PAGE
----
Workers’ Compensation Pays Only Economic, Tangible Losses
Economic, tangible losses are those that can be easily quantified by looking at documents like receipts or bills. They include things like:
- Medical bills;
- Hospital bills; and
- Lost wages during recovery.
Personal Injury Claims Can Pay Both Economic and Non-Economic Losses
Conversely, in a personal injury claim, you can request the above losses plus your less tangible, non-economic losses. As you can likely guess, these are losses that are trickier to quantify because the amounts cannot be arrived at by simply looking at a document. These are losses that must be assessed by experts because they actually involve projections far into the future. They include things like:
- Pain and Suffering;
- Loss of Consortium;
- Future Lost Earnings;
- Future Lost Earning Potential; and
- Future Medical Costs
Can I File a Personal Injury Claim as Well as a Workers’ Compensation Claim?
When you are injured as an employee, you must file for workers’ compensation against your employer. As long as they carry the insurance, you must go through workers’ compensation. Once you do, you are essentially barred from going after your employer for personal injury as well. However, as with most things in law, there are exceptions.
If you think that your employer harmed you intentionally, then you may be able to go forward with a personal injury lawsuit (on top of your workers’ compensation case), claiming that your employer committed an intentional tort. Of course, this intent must be proven during negotiations while attempting to reach a settlement – at least proven to the point where the other side wants to avoid trial. And if a settlement can’t be reached, the next step is to go to court and prove intentional misconduct to a judge or jury. But this is one situation where you can initiate a suit against your employer even after you have accepted workers’ compensation benefits from them.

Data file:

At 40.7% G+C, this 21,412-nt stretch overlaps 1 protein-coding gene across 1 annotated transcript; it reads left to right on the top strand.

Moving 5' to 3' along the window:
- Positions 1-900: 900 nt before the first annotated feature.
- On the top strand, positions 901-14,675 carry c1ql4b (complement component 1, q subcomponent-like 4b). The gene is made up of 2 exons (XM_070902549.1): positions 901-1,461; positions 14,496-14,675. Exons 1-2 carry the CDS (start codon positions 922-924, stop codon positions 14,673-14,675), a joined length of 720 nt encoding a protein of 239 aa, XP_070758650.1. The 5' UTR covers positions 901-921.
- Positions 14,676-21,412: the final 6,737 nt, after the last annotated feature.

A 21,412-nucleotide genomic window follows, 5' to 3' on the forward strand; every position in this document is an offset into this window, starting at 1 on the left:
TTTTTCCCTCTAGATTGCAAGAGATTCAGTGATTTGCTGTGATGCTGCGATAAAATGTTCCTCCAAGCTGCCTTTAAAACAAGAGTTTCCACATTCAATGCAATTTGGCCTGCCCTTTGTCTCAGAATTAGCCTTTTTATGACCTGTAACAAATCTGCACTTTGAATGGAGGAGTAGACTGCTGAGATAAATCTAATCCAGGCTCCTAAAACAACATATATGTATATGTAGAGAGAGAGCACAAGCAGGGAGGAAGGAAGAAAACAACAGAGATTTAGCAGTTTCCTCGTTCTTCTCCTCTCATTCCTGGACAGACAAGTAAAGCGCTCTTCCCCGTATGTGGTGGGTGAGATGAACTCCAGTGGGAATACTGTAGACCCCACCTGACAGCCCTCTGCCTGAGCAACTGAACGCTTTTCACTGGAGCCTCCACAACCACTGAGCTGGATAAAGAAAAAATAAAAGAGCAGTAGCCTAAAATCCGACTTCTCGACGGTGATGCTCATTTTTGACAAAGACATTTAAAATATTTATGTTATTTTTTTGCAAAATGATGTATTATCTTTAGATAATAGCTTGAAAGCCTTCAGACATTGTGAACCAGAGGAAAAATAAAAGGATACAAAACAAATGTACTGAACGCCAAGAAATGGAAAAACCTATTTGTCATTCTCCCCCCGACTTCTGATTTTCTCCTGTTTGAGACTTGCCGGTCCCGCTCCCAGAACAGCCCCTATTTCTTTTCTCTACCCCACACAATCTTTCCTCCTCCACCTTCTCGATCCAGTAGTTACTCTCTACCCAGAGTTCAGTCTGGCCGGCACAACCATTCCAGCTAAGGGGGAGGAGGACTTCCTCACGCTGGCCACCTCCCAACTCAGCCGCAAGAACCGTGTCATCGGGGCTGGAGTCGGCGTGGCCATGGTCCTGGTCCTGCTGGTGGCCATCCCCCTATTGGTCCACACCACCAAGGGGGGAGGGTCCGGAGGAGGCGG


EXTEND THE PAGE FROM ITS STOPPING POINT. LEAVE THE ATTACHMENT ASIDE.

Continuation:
Another situation where you can bring a personal injury suit in addition to your workers’ compensation claim is when there is a third party (i.e., someone other than your employer) who contributed in some way to your injuries.
For instance, if you are a driver for your company and the negligence of another driver caused your injuries while in the performance of your work duties, you could file a personal injury suit against the other driver as well as the workers’ compensation claim that you filed with your employer. If successful, this would enable you to collect money to compensate you for your intangible, non-economic losses through your third party suit.
Contact an Experienced Attorney to Discuss Your Options
These decisions can have life-long consequences for you and your family, so don’t leave it to chance. Contact the Law Offices of David M. Benenfeld P.A ., to speak with an experienced attorney who can help you sort through your options. Call our office today, or contact us online to schedule your free case evaluation today.